Just when the government is discussing the right mix of public, private and charity sector provision i n health, fly on the wall spy camera documentaries reveal cases of private sector maltreatment or poor performance. Channel Four does do a similar operation on an NHS hospital and shows some nurses in a bad light, but it does not have the same impact.
I fear there are cases of poor treatment, abuse of patients, low quality care and inefficiency in both the private and public sectors. The BBC treats these very differently. They rightly gave tough interviews to private sector institutions that had performed badly, not letting them off the hook. Yet when it came to the Care Quality Commission, the public sector regulator of care , they were asked by the Today programme if they had insufficient funding and insufficient people to monitor and control the wicked private sector.
The provision of public service in the UK is much more complex than a simple division into public and private would suggest. The NHS relies on for profit drug companies to supply the treatments. It relies on private sector businesses to supply everything from bandages to replacement body parts, from crutches to ear grommets. Many GPs are private sector contractors, and the NHS now contracts out some operations and medical treatments to private sector institutions.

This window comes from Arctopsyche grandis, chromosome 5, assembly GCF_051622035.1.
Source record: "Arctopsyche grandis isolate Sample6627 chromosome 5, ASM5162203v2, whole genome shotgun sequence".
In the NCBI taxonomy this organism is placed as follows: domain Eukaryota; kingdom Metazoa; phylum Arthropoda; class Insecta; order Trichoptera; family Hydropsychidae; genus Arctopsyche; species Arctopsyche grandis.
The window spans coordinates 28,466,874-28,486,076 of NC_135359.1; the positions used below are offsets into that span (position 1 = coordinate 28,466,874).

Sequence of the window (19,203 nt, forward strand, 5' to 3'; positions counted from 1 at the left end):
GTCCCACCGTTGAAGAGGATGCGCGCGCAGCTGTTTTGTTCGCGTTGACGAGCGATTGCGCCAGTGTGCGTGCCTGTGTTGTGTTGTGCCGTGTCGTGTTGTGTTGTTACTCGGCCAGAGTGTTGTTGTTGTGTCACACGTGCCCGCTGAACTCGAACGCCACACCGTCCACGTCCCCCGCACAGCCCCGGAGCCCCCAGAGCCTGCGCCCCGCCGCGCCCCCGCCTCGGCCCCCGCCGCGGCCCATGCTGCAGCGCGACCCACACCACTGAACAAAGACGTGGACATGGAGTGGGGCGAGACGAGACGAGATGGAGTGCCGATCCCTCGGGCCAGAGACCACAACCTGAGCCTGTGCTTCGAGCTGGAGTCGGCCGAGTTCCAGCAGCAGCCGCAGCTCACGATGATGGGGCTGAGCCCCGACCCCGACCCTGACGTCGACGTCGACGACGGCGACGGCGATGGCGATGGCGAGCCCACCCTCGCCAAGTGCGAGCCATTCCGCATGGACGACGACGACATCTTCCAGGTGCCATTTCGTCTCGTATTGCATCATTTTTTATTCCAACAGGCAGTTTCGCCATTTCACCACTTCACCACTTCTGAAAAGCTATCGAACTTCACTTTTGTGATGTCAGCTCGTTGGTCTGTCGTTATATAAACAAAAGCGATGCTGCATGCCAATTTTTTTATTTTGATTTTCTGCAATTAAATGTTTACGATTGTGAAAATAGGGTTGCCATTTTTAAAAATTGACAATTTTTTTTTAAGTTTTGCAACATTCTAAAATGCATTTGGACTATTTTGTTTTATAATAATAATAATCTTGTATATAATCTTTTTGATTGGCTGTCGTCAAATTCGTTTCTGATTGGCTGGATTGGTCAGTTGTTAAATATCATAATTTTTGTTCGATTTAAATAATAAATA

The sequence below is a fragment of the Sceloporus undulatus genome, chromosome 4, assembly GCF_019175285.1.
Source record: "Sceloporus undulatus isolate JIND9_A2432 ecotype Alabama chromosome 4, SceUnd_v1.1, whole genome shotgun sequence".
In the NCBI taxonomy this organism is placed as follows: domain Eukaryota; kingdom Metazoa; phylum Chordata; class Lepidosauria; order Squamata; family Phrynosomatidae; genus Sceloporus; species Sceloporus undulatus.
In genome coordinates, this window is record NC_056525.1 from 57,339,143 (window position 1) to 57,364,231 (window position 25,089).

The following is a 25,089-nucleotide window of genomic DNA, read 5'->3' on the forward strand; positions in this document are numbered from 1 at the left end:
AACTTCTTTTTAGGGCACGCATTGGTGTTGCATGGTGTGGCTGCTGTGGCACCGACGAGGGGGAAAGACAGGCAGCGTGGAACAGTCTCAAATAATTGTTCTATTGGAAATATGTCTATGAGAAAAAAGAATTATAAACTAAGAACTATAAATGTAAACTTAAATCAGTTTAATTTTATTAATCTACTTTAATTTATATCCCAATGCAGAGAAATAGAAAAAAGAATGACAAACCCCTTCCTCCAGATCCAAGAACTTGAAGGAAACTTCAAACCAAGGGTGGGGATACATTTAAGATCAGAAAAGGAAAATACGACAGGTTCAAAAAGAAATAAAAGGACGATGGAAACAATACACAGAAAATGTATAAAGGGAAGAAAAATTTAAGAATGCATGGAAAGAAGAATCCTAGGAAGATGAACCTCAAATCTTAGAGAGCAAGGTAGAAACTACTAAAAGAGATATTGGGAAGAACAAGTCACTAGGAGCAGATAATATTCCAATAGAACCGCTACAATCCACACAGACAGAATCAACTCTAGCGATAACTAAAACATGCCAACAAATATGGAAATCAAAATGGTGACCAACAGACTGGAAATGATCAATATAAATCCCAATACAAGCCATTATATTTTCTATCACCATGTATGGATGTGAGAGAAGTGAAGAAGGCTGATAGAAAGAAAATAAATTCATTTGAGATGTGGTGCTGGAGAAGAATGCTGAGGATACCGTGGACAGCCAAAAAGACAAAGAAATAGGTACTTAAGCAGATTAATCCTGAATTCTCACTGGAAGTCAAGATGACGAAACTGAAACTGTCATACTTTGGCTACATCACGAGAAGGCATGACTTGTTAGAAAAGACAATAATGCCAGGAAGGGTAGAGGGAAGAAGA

Public service in the UK is supplied by a mixture of monopolies and competitive businesses, by a mixture of institutions employing public sector and private sector employees, and mixture of provision between free at the point of use and customers paying for what they need. The NHS itself is largely monopoly but now contains competitive elements. It is largely free at the point of use, but charges many for prescriptions, dentistry and glasses. Private companies deliver cleaning and catering, banking and consultancy to it.
It is high time journalists accepted that the public and private sectors are much more muddled up and interwoven than they often allow, and important that we should recognise that both the public and private sectors can do a bad job. It would help the public debate if we had more fly on the wall documentaries about parts of the public sector.When it comes to health, we should remember the dominance of public provision, and expect more exposure of what they are up to.